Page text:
So I’m having trouble focussing this week. My brain is full with thoughts of returning to work (planning lessons and units, I can never do the same thing twice, that’s just too easy!) thoughts about my “big project” in EDES 540 (not to mention the 4 remaining smaller assignments!) and of course thoughts about this blog post (and about Christmas, shopping, cleaning, swimming lessons . . .). To add to my brain overload, I met with a friend and mentor (a great TL) for breakfast yesterday and got energized to fight for a Teacher Librarian (TL for short) position in our division for September. (Actually, I think my exact words were, “I plan to take over our division and if that doesn’t work, I’ll take over the province.” I was obviously talking from the perspective of improving the TL situation in my division, and province. What did you think I was talking about?) I also attended our Province’s annual SAG conference on Thurs and Fri. I went to a great certificate session put on by the Council of School Leaders called Building 21st Century Schools which also filled my head with great ideas (because apart from taking masters courses, being a mother to a 2-½ yr old and a 9 month old, and having to plan for my return to work, I’m also working towards my Level 1 Admin certificate! CRAZY!) So . . . I have all sorts of great ideas floating around in my brain and I feel like it’s going to explode and I might lose the ideas! AHHHHH! Its ok . . . I’ll be alright. I just need to FOCUS!
This week our fantastic instructor gave us the following task: “Which of the tools we have learned about would you choose to introduce to your staff?” This was easy for me because as the course progressed, in the back of my (already full) brain I have been building a PD plan to share all my Web 2.0 learning with my fellow teachers when I return to work. My first inclination was to discuss Voicethread. It’s easy to use, and our staff is currently hooked on PhotoStory, which is similar but not collaborative, as there is no comment aspect. But then I thought (stupidly) that was too easy, and if I really wanted to show my staff the power of the “Read/Reflect/Write/Participate Web” (Richardson, p. 133) Wikis were the way to go. If I really wanted to “get them on board” I figured I should demonstrate the immense collaborative clout of this tool. So I stole (borrowed!) an idea that I found while writing a previous post (From this article about a poetry professor’s use of a wiki) and created a page on my class wiki that I will use to illustrate how wikis can be used.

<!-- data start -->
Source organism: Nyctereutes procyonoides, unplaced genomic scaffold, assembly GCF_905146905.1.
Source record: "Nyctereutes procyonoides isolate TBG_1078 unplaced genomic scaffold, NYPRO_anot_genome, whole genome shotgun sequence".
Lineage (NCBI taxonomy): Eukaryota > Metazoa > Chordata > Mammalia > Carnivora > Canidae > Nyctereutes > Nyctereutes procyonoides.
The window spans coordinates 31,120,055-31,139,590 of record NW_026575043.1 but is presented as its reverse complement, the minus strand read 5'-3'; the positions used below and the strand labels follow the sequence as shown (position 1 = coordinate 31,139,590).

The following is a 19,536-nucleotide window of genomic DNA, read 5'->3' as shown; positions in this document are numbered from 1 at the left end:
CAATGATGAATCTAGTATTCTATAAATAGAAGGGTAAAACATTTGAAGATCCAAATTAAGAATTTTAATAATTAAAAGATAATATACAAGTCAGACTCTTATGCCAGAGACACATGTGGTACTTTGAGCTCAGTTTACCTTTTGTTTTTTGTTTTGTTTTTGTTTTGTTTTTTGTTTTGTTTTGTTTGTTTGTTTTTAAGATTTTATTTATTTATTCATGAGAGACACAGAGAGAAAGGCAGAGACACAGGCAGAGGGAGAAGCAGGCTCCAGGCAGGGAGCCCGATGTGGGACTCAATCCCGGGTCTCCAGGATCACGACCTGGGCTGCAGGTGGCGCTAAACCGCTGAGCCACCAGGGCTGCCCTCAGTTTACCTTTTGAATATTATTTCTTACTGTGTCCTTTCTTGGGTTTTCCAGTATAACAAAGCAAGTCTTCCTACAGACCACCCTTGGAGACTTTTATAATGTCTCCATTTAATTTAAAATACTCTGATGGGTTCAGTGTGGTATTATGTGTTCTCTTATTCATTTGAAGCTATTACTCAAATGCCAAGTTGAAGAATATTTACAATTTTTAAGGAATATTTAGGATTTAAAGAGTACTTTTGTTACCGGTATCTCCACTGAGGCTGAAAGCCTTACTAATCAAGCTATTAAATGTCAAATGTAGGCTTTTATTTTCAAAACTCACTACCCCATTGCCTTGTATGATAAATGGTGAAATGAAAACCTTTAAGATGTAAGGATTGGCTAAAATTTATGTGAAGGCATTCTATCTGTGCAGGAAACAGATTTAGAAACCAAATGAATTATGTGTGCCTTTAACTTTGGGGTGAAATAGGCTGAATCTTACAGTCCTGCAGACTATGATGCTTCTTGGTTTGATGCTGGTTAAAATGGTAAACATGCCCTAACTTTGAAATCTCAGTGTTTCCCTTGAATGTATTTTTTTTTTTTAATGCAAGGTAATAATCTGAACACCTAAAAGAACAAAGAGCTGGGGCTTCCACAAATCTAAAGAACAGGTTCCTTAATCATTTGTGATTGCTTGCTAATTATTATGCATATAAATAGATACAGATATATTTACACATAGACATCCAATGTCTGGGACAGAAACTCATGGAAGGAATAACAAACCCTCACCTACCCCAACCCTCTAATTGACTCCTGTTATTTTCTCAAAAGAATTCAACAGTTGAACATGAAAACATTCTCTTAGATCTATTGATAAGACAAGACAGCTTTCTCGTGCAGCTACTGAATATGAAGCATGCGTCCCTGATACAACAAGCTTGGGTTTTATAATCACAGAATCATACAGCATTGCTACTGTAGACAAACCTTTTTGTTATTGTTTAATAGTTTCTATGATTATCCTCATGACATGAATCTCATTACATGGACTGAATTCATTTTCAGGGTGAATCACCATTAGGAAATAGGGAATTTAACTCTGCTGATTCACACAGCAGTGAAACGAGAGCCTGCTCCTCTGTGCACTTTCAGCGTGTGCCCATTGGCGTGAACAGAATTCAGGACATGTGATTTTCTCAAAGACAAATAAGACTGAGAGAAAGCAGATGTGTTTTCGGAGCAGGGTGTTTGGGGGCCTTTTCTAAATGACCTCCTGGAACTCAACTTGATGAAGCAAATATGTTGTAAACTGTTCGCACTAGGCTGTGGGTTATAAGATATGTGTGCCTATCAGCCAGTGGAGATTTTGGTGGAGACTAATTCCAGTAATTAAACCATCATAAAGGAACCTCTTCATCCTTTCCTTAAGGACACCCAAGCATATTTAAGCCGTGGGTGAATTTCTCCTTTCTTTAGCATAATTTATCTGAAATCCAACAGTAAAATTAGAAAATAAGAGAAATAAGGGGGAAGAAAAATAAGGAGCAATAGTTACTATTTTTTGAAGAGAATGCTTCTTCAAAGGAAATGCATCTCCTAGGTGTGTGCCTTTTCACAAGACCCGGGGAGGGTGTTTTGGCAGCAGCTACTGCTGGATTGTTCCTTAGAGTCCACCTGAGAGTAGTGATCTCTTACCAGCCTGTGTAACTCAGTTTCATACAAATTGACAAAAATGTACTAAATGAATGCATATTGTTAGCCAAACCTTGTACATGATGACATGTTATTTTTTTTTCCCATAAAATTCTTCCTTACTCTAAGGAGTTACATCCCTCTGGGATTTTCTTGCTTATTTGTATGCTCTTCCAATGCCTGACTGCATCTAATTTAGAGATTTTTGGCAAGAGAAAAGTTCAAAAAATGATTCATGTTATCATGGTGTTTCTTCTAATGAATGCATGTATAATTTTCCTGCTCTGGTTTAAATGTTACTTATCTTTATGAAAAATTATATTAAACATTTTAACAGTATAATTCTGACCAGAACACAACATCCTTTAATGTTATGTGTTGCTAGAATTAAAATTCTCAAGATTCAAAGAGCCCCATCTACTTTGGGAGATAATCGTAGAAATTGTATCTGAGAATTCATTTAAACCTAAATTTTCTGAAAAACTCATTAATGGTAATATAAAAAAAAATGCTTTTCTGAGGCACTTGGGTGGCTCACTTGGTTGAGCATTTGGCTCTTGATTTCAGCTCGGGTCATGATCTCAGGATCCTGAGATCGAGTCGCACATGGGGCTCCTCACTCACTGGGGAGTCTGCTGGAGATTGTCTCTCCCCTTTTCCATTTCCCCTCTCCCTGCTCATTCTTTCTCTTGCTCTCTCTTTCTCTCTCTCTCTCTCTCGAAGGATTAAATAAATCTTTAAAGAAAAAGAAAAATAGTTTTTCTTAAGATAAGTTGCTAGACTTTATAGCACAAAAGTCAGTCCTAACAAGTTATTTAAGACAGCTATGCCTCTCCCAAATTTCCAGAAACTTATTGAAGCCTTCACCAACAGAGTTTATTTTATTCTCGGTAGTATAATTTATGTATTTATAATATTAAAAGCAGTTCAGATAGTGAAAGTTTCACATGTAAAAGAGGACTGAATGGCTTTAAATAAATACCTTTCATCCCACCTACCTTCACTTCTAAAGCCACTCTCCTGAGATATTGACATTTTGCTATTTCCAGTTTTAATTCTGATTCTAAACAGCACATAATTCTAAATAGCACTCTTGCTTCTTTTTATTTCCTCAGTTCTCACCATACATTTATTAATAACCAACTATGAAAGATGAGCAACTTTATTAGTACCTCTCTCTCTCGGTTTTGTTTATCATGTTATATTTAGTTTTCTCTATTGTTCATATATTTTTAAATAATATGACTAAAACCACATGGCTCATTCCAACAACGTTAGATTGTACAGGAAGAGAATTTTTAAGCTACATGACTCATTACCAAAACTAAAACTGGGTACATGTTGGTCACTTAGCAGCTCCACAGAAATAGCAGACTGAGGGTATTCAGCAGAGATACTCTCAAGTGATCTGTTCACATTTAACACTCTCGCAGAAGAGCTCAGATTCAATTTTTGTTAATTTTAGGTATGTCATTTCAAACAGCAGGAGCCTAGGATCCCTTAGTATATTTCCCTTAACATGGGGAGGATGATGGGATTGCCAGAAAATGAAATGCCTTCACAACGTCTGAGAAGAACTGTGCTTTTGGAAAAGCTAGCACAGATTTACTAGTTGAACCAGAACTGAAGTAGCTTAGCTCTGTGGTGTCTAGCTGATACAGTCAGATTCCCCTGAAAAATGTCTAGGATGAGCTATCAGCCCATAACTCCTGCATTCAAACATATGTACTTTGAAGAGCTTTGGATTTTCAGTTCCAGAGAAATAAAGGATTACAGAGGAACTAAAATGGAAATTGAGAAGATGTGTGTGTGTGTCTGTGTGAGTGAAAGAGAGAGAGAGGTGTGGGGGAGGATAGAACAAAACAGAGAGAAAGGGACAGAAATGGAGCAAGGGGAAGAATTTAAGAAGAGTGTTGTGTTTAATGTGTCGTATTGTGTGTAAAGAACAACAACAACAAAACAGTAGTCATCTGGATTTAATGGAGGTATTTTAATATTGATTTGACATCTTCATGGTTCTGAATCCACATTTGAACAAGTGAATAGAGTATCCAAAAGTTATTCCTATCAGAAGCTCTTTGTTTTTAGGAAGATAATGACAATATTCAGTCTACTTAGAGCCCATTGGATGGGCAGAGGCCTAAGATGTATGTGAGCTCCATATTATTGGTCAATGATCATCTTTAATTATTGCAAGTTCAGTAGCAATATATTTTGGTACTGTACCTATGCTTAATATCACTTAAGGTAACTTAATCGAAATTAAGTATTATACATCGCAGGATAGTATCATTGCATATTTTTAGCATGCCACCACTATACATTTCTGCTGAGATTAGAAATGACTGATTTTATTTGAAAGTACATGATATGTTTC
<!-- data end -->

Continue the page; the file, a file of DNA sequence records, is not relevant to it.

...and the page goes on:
But I’m getting ahead of my self! Firstly I need to help my staff understand the collaborative nature of wikis and how using wikis can really enhance their students’ learning. I figured, why not use other Web 2.0 tools to show this?! I found this great video from pb-wiki about collaboration:
And there is also this video (also from pb-wiki) called Helping Educators Educate. I also found a sort of testimonial (called Wiki Supporter) from teacher Ken Kellner about his experiences using a wiki with students. Then there is this podcast from Mobile technology in TAFE where Adam Frey (the co-founder of Wikispaces) talks about using wikis in education. I think I might even show them the trail fire that Joanne created for the class on wikis, as it has some great info in it. Now those things should convince my staff that wikis are at least something worth trying. The next step would be to show them some fantastic examples, so I would go to Vicki Davis’ many wiki’s as listed in my previous blog post on the subject for those examples, and of course show them my own experiences with wikis (here and here). But I also found Educational Wikis, and would show them it as well. Basically, it’s a wiki that provides resources for how to use wikis in education!
If all that fails to convince them of the greatnes of wikis, I also found this article from Newsweek International Edition called “Power in Numbers: How wiki software is reforming bloated bureaucracies and changing the face of communication.” Here’s the first paragraph: